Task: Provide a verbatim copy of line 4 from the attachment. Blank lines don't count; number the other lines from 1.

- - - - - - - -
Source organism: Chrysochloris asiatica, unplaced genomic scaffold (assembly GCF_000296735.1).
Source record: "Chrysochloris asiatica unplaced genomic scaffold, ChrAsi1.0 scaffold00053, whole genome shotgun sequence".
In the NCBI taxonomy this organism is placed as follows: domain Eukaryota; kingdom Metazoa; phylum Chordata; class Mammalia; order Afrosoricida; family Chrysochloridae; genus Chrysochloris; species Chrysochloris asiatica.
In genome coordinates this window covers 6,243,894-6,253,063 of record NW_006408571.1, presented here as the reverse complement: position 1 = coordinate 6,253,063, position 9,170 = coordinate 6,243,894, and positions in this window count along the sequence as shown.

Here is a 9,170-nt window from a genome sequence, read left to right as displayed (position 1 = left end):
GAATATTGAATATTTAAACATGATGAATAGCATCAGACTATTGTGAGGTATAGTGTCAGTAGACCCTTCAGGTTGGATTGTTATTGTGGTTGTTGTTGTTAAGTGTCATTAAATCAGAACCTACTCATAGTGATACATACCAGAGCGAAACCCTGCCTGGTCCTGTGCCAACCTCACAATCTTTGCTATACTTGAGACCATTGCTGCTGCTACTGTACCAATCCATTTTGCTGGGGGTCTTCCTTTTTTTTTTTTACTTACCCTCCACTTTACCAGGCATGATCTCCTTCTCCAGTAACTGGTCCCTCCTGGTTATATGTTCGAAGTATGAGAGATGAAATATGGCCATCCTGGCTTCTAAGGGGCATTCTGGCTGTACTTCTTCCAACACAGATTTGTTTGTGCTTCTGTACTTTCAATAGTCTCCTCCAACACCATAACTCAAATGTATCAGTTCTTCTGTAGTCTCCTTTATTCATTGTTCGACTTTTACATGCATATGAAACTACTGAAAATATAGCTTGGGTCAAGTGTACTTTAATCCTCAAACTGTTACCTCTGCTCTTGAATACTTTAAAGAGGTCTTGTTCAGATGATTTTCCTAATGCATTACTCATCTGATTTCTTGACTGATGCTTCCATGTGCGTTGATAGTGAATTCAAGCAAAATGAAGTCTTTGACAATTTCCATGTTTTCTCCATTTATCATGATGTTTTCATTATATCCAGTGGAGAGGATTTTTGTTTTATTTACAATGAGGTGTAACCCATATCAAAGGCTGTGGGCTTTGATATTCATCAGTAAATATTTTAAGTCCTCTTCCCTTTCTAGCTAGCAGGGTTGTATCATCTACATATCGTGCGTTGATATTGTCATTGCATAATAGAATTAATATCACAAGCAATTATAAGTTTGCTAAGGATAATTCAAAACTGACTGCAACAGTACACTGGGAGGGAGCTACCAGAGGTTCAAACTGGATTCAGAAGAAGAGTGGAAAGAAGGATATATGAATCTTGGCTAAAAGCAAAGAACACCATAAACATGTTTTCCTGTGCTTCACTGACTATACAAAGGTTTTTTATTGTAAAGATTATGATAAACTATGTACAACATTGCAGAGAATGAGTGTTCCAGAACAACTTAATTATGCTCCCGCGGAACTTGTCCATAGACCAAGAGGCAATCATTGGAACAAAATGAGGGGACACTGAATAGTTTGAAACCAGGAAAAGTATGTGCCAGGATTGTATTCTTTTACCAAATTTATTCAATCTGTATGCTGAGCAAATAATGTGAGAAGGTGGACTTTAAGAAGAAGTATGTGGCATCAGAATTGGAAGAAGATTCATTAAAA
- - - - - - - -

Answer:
In genome coordinates this window covers 6,243,894-6,253,063 of record NW_006408571.1, presented here as the reverse complement: position 1 = coordinate 6,253,063, position 9,170 = coordinate 6,243,894, and positions in this window count along the sequence as shown.